Just as I need to dig a bit for material here, the NBA and their “broadcast partner”, ESPN have had to dig deep for ways to keep pro basketball relevant in the days of COVID-19.  When wildcatters drill for oil, sometimes they “discover” as dry hole; similarly, ESPN and the NBA found a dry hole when they decided to televise a H-O-R-S-E tournament.  Maybe – – and it is even a stretch to say “maybe” here – – this might have been marginally interesting had the television production quality been up to ESPN’s normal standards.  It was not.

I watched about 2 minutes and decided that I had a better way to spend my time – – and I went and rearranged my sock drawer.  H-O-R-S-E is a game for kids to play among themselves; watching pro athletes play that sort of silly game is compelling for the first two shots or maybe three.  Add in the television quality that was no better than a video taken on my smartphone and that programing was an embarrassment to both the NBA and ESPN.

I really would have liked to be a fly on the wall when folks behind that programming got together to decide this was the way to attract eyeballs to ESPN and attention to the NBA.  Remember that the league tried to incorporate H-O-R-S-E into the annual All-Star nonsense about 10 years ago and then mercifully took that abomination off life support after a couple of years.  So, in that meeting where they all decided to resurrect this silliness, I wonder who was the one to suggest that this time around, things would be much better because the production qualities would be much poorer.  They had evidence this was a dumb idea and they went forward anyway.  My conclusion:

  • It may have been a dumb idea and they knew it was a dumb idea, but no one had a less dumb idea – – so they went with it.

Here is a bit of free advice:

  • Memo to NBA and ESPN Execs:  H-O-R-S-E is a kids’ game; it is fun for kids.  H-O-R-S-E is not a game to be televised; it is not sufficiently interesting; it is not a spectator sport.  Over and out…

And speaking of dumb ideas…  The NFL instituted a rule last year that allowed teams to challenge pass interference calls – – of the lack of a pass interference call on a play.  Everyone knows why that rule was put in effect; everyone also knows that the implementation of the rule last year did nothing to improve the game and did lots to generate even more controversy.  There seems to be a silver lining to this cloud.  Last year, the “pass interference challenge rule” was approved for only the 2019 season and would need to be re-approved to keep it on the books.

Given that players, coaches, fans and broadcasters are all unhappy with the implementation of the rule – even if some think it is well intentioned – it appears as if the NFL Competition Committee will not recommend keeping it on the books.  That is not the definitive act to erase it, but it does mean that the only way to keep it around any longer would be for the owners themselves to vote to reconsider it when the owners meet next month.  Assuming that does not happen, the pass interference challenge rule will go the way of all flesh whenever the NFL returns to action.

I am not alone in thinking the demise of that NFL rule is a good thing; here is what Bob Molinaro had to say about it in the Hampton Roads Virginian-Pilot:

High five: It’s all but decided. After a one-season experiment ― more like a mockery of the rule ― the NFL will not extend the replay review for pass interference. Hooray.”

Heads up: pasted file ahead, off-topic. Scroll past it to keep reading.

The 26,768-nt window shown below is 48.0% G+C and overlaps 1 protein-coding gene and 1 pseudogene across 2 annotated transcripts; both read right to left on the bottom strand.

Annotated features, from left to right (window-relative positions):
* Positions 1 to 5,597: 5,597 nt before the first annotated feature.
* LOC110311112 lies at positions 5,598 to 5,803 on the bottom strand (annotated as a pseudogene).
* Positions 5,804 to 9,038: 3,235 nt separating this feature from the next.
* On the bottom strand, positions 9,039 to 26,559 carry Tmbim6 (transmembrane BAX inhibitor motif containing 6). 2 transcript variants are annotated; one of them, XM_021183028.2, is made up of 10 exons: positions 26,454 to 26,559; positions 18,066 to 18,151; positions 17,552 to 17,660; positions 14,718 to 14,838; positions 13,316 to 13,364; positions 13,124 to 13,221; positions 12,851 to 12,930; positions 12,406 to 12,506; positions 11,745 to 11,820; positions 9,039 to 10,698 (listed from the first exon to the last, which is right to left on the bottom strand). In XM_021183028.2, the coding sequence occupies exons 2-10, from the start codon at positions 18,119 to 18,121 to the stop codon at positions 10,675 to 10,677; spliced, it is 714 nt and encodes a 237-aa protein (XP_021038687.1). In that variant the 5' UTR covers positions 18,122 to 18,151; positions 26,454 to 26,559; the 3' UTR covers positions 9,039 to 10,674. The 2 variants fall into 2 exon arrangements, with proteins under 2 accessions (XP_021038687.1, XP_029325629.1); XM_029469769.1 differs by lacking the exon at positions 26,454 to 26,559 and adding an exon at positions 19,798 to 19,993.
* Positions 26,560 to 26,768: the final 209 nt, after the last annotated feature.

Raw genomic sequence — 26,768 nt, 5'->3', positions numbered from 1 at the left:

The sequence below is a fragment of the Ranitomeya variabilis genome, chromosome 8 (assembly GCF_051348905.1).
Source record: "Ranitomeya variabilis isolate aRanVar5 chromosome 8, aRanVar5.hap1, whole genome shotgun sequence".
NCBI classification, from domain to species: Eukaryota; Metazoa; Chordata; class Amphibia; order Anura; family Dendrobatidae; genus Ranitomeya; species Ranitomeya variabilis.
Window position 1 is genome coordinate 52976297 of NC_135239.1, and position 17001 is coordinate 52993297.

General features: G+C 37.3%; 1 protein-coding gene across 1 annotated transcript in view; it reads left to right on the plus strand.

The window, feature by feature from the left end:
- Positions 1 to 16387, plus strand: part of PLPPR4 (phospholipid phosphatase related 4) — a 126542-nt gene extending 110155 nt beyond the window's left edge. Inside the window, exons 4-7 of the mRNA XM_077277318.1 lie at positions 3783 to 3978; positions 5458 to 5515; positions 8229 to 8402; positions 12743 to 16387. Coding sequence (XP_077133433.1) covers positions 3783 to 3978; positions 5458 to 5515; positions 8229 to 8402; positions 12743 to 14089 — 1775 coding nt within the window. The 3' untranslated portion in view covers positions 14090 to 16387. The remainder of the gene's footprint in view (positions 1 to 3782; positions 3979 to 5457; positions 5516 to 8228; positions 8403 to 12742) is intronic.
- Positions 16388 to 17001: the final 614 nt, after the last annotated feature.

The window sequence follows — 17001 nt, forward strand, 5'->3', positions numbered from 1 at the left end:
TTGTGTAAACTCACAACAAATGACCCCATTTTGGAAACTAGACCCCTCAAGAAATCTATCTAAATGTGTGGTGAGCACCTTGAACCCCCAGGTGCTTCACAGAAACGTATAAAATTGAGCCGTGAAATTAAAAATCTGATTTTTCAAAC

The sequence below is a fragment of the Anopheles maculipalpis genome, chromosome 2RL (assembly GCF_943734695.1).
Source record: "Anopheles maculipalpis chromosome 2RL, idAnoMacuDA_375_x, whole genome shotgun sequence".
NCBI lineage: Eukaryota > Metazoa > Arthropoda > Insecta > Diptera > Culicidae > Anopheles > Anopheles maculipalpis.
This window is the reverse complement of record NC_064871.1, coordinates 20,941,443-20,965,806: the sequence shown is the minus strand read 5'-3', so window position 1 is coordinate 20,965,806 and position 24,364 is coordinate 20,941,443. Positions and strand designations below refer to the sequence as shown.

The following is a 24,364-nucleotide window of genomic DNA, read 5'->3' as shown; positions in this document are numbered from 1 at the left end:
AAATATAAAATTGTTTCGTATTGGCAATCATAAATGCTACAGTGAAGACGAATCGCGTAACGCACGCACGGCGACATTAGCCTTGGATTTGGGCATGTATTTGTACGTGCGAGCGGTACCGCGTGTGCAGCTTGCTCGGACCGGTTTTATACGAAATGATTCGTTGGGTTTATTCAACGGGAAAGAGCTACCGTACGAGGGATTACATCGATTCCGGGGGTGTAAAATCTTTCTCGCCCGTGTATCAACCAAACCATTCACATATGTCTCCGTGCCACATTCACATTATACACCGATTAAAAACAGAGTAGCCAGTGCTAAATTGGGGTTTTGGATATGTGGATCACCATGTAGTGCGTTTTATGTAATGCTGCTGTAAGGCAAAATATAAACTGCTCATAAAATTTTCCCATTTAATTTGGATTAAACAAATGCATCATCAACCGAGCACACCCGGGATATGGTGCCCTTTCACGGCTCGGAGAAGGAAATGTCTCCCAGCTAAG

My only quibble with Professor Molinaro here is that we should not be “high-fiving” in the days of COVID-19…

Finally, Dwight Perry had this in the Seattle Times recently:

“Anthony Fauci, the immunologist and national point man against the COVID-19 pandemic, was once the point guard and team captain for the Regis High School basketball team in Manhattan, Class of 1958.

“Quickie retro scouting report: liked to spread the court, run isolation plays; most effective from distance; played lockdown defense.”

But don’t get me wrong, I love sports………



New Beginnings?

Last week, I mentioned the blockheaded statement by Oklahoma State football coach, Mike Gundy, regarding the urgent need to start preparing for the college football season on May 1st.  His remarks were crass and showed that he viewed the landscape of life through a drinking straw.  Lots of commentators pounced on him – justifiably – for those remarks; here is one such comment from Greg Cote in the Miami Herald:

“Oklahoma State football coach Mike Gundy, a coronavirus denier who wants his players back at work May 1, shows every sign of being what psychologists call ‘a flaming idiot.’”

Dabo Swinney announced that he was “absolutely certain” that the college football season would go on exactly as scheduled in 2020.  He took gas for that sort of a remark.  Now, before you generalize and try to portray all college football coaches as maniacal control freaks – – which many of them admittedly are – – consider these two remarks by UCLA coach, Chip Kelly, from a conference call with reporters:

“I’m not well-versed in infectious diseases. I’ll leave that to the Dr. Faucis of the world, who I’ve got a lot of faith in. When I listen to him talk, it seems like he’s got a pretty good grasp of it, so when he says ‘Go,’ we’ll go.”


“If it’s not safe for fans to attend the games, then I don’t know why it would be safe for players to participate in the games.”

I don’t know abut you, but I am comfortable associating myself with Chip Kelly’s comments here…

While on the subject of starting up sports leagues and how to do that in the time of COVID-19, please consider these two observations from Bob Molinaro in the Hampton Roads Virginian-Pilot: